Results are in from the city's first experiment with a social impact bond. That's when private money funds a social program. Here's the catch — there's only a return on the investment if the program works and saves taxpayers' money. In this case, Goldman Sachs invested in a program for teenagers at Rikers Island that tried to keep them from returning to jail. The program failed to meet its goals and Goldman lost money.
The bond paid for a group therapy program for roughly 1,700 16- to 18-year-olds. Some teens received more therapy than others depending on how long they were incarcerated. The Vera Institute of Justice evaluated the program and said initial results showed that no matter how long the treatment lasted, the program did not have an impact on recidivism rates.
Susan Gottesfeld of the Osborne Association, the group that worked with the teens, said teens needed more services — like mental health care, drug treatment and housing assistance — once they left the jail and were living back in their neighborhoods.
"Providing them well-rounded comprehensive wrap-around services is the way to go, and I think that's the direction we'll see happening on Rikers and in adolescent criminal justice in the city and state going forward," Gottesfeld said.
The experiment started in 2012 under the Bloomberg Administration. At the time, Bloomberg Philanthropies guaranteed a large chunk of Goldman's $7.2 million dollar investment, so the financial company only lost $1.2 million dollars in the end. Both entities are calling the experiment a success. In an op-ed for the Huffington Post, they wrote that social impact bonds allowed government to try to find the right policy prescription without wasting taxpayer dollars on something that does not work.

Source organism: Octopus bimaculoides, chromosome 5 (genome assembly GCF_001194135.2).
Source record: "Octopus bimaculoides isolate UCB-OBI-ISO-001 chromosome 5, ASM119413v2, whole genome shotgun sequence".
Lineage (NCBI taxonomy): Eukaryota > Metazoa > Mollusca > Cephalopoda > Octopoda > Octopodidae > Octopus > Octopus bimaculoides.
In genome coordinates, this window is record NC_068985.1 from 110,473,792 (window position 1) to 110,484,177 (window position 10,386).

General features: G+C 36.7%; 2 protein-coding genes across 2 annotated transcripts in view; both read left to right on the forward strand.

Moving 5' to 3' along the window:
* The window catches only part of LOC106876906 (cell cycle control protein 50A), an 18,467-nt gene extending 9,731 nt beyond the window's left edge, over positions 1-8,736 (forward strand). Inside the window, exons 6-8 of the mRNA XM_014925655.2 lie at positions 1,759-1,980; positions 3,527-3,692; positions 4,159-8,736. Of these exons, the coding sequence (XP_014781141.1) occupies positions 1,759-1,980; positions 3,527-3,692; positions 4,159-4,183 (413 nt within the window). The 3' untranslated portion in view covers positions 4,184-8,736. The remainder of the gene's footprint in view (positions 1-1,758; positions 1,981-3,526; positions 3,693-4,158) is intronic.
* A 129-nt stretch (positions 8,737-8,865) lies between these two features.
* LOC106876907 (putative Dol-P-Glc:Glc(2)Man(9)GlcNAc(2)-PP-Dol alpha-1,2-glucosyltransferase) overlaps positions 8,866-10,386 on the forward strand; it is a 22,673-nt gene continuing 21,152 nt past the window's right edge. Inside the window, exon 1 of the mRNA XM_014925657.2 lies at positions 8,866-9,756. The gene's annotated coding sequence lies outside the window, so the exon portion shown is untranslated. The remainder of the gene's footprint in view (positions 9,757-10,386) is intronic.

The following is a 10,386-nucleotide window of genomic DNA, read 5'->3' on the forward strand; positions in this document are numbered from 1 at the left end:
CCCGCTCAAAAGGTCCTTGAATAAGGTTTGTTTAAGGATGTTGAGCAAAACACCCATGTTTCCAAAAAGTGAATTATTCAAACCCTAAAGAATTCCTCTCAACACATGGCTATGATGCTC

The jail for adolescents at Rikers has come under serious scrutiny by federal prosecutors who found that guards were abusing young inmates and violating their civil rights. David Butler from MDRC, a research institute that monitored the social impact bond project, said the jail was chaotic and it was not uncommon for sessions to be interrupted by lock-downs or other incidents.
"At the end of the day, Rikers is a really challenging program environment. This intervention has never been done in an environment as demanding and challenging as Rikers or at the kind of scale that we were doing it," Butler said.
The group therapy program will end at the end of August. But more programs are being considered by the de Blasio administration, which plans on expanding services for all inmates.
"This social impact bond allowed the city to test a notion that did not prove successful within the climate we inherited on Rikers. We will continue to use innovative tools on Rikers and elsewhere," said first Deputy Mayor, Tony Shorris in a written statement.